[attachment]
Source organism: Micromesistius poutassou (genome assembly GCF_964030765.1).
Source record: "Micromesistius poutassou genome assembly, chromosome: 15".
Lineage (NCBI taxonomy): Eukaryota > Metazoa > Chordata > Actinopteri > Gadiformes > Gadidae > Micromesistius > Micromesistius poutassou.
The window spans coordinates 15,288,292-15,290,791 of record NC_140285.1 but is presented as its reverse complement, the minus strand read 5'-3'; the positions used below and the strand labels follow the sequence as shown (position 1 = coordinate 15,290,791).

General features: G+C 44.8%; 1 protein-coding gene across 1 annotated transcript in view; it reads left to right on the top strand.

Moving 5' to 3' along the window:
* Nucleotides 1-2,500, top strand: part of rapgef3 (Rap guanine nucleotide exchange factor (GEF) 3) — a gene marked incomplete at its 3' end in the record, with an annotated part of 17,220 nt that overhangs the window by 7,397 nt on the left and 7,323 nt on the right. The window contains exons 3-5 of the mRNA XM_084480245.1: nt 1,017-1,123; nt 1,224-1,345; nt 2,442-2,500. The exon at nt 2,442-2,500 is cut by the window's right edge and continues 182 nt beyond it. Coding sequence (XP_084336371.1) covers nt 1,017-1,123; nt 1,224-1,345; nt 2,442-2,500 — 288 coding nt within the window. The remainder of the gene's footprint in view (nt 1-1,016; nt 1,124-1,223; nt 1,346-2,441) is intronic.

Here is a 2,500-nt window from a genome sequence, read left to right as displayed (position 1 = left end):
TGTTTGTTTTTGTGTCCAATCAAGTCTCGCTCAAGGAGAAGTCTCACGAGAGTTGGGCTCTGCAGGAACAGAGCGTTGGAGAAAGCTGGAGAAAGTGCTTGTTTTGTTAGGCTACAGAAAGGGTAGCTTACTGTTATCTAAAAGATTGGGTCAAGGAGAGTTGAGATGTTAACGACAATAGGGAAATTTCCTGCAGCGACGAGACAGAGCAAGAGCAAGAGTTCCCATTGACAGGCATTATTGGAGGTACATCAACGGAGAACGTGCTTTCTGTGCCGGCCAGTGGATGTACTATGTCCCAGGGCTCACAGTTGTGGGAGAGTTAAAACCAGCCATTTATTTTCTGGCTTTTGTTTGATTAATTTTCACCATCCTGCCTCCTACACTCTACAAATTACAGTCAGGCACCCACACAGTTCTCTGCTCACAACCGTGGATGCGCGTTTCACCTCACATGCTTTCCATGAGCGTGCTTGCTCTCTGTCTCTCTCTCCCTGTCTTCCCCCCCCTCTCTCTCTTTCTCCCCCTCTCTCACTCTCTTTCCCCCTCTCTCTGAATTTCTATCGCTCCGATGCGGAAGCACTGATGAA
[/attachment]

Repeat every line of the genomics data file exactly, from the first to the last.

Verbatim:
Source organism: Micromesistius poutassou (genome assembly GCF_964030765.1).
Source record: "Micromesistius poutassou genome assembly, chromosome: 15".
Lineage (NCBI taxonomy): Eukaryota > Metazoa > Chordata > Actinopteri > Gadiformes > Gadidae > Micromesistius > Micromesistius poutassou.
The window spans coordinates 15,288,292-15,290,791 of record NC_140285.1 but is presented as its reverse complement, the minus strand read 5'-3'; the positions used below and the strand labels follow the sequence as shown (position 1 = coordinate 15,290,791).

General features: G+C 44.8%; 1 protein-coding gene across 1 annotated transcript in view; it reads left to right on the top strand.

Moving 5' to 3' along the window:
* Nucleotides 1-2,500, top strand: part of rapgef3 (Rap guanine nucleotide exchange factor (GEF) 3) — a gene marked incomplete at its 3' end in the record, with an annotated part of 17,220 nt that overhangs the window by 7,397 nt on the left and 7,323 nt on the right. The window contains exons 3-5 of the mRNA XM_084480245.1: nt 1,017-1,123; nt 1,224-1,345; nt 2,442-2,500. The exon at nt 2,442-2,500 is cut by the window's right edge and continues 182 nt beyond it. Coding sequence (XP_084336371.1) covers nt 1,017-1,123; nt 1,224-1,345; nt 2,442-2,500 — 288 coding nt within the window. The remainder of the gene's footprint in view (nt 1-1,016; nt 1,124-1,223; nt 1,346-2,441) is intronic.

Here is a 2,500-nt window from a genome sequence, read left to right as displayed (position 1 = left end):
TGTTTGTTTTTGTGTCCAATCAAGTCTCGCTCAAGGAGAAGTCTCACGAGAGTTGGGCTCTGCAGGAACAGAGCGTTGGAGAAAGCTGGAGAAAGTGCTTGTTTTGTTAGGCTACAGAAAGGGTAGCTTACTGTTATCTAAAAGATTGGGTCAAGGAGAGTTGAGATGTTAACGACAATAGGGAAATTTCCTGCAGCGACGAGACAGAGCAAGAGCAAGAGTTCCCATTGACAGGCATTATTGGAGGTACATCAACGGAGAACGTGCTTTCTGTGCCGGCCAGTGGATGTACTATGTCCCAGGGCTCACAGTTGTGGGAGAGTTAAAACCAGCCATTTATTTTCTGGCTTTTGTTTGATTAATTTTCACCATCCTGCCTCCTACACTCTACAAATTACAGTCAGGCACCCACACAGTTCTCTGCTCACAACCGTGGATGCGCGTTTCACCTCACATGCTTTCCATGAGCGTGCTTGCTCTCTGTCTCTCTCTCCCTGTCTTCCCCCCCCTCTCTCTCTTTCTCCCCCTCTCTCACTCTCTTTCCCCCTCTCTCTGAATTTCTATCGCTCCGATGCGGAAGCACTGATGAA